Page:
“Okay, so I thought your last post was interesting. Now what?”
I will preface this portion of the blog with this: if your child has learning differences, that does not mean they will turn into a psycho. Learning differences can create schemas. The Oxford dictionary defines schema as “a representation of a plan or theory in the form of an outline or model.” In short, schemas can help us figure out a narrative for how we fit into the world, and the world fits us.
On the note of trauma. In recent months, I have stopped using the word “trauma” as much and replaced it with “adverse” or “unfortunate” life experiences. Trauma is a buzz word at the moment and often is highjacked, overused, or misused. Plus, many of us do not like to think we have been traumatized. It seems extreme. “People in Ukraine are traumatized. Abused and neglected children are traumatized. Me, I’ve had a pretty good life. Everything hasn’t been perfect, but I wasn’t abused or mistreated. I’m haven’t experienced ‘trauma.’” So, I try to stay away from “trauma.” My general explanation for the reason most of us end up in therapy is that life is hard. Before we know it, we look like a bruised banana. Adverse experiences take their toll over time, and it’s helpful to have someone to process with. Interestingly enough, some of the most significant trauma work I have done has been with clients who would never consider themselves “traumatized.” I am obsessed with Gabor Mate. He says we all experience bad things in life, but it is only when we are left alone with those things and no support, that we experience trauma. The event was not traumatizing, but rather the aftermath.
Simply because a child has the adverse experience of having a learning difference, does not mean they will end up scarred forever. I will say, I think it takes a lot of support and intentionality by parents as well as the disposition of the child. Attachment is 50% genetic. In a study, they had people literally spit into a tube and analyzed it. The results showed that people with anxious and avoidant attachment styles had a biological difference than those with secure attachment. Parenting is not everything. I love what my dad once told me, “We can’t take the credit for your successes or your failures.” Sometimes, kids struggle no matter the support offered by parents and caregivers. All we can do is try our hardest and keep boundaries of “support” and “rescuing” well defined. Kiddos don’t need to be treated differently, they need to be treated appropriately. Some of the most brilliant people you will ever meet have learning differences.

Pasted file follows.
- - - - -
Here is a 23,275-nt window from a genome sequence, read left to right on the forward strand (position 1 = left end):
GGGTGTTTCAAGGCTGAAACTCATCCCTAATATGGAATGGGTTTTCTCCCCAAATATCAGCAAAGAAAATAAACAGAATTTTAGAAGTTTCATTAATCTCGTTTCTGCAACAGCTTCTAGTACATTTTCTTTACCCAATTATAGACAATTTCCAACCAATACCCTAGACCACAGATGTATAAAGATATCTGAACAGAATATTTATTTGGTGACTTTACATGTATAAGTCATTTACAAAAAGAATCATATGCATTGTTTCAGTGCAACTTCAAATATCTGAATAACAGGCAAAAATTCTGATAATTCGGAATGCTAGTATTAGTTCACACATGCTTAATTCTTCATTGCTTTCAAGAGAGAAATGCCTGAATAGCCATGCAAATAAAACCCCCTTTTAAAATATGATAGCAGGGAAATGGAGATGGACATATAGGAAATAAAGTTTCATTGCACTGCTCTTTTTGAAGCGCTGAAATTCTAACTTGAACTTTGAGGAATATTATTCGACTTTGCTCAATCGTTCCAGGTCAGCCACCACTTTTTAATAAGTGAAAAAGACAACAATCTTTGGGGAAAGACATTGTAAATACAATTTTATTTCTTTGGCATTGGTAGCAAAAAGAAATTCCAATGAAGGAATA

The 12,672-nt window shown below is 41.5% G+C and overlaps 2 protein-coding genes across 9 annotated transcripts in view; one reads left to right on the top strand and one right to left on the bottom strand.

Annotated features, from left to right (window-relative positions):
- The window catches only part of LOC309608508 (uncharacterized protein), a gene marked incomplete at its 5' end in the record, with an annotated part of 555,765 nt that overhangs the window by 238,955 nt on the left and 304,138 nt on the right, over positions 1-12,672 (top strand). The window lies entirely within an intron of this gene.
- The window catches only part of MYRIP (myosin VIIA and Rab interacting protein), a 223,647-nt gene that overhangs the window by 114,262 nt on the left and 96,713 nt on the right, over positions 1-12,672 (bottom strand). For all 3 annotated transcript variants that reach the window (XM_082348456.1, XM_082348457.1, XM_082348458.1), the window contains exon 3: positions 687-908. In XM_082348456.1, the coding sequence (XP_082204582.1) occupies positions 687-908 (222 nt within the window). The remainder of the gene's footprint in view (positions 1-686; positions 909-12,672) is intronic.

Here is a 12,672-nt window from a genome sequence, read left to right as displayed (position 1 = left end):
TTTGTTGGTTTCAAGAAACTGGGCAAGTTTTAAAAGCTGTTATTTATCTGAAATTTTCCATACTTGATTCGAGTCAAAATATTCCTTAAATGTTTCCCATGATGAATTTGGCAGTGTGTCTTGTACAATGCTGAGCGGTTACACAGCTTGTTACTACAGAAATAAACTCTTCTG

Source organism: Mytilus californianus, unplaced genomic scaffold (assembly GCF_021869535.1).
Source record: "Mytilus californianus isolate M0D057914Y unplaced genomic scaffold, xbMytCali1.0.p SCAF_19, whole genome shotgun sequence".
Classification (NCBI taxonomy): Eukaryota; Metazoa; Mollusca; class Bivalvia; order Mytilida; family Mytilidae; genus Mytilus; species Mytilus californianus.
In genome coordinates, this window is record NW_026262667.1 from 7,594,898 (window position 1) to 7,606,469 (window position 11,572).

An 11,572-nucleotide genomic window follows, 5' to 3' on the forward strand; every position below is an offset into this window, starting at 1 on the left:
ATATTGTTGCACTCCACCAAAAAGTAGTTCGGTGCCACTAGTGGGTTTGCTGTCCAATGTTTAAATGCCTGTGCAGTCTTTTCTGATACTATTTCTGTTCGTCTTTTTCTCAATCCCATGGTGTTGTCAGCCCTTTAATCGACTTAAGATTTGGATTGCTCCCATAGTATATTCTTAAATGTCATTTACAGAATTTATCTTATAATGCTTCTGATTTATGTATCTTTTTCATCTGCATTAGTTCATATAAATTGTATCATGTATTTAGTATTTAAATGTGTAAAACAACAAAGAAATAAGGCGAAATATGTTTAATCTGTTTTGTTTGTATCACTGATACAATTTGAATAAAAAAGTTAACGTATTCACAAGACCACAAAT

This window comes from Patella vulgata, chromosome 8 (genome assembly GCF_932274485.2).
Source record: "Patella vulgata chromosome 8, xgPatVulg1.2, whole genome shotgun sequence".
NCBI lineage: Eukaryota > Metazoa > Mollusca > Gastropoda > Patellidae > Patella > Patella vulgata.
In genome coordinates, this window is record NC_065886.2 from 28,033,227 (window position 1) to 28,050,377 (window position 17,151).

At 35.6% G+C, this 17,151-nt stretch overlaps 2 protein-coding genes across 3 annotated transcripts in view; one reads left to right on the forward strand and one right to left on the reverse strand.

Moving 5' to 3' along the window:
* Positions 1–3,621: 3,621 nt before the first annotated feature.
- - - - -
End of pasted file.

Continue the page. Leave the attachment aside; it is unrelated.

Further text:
Another thing to consider also with learning differences is enneagram numbers. Some numbers are more predisposed to these diagnoses than others. That could be a blog post in itself. I think it is incredibly important to know your child and their personality to differentiate what is pathology and what is your kid. It is equally as important for us as adults to realize the same. I think I will do a blog post on that. Enneagram wisdom is life changing to me. Hopefully, it can help you get to know yourself better too.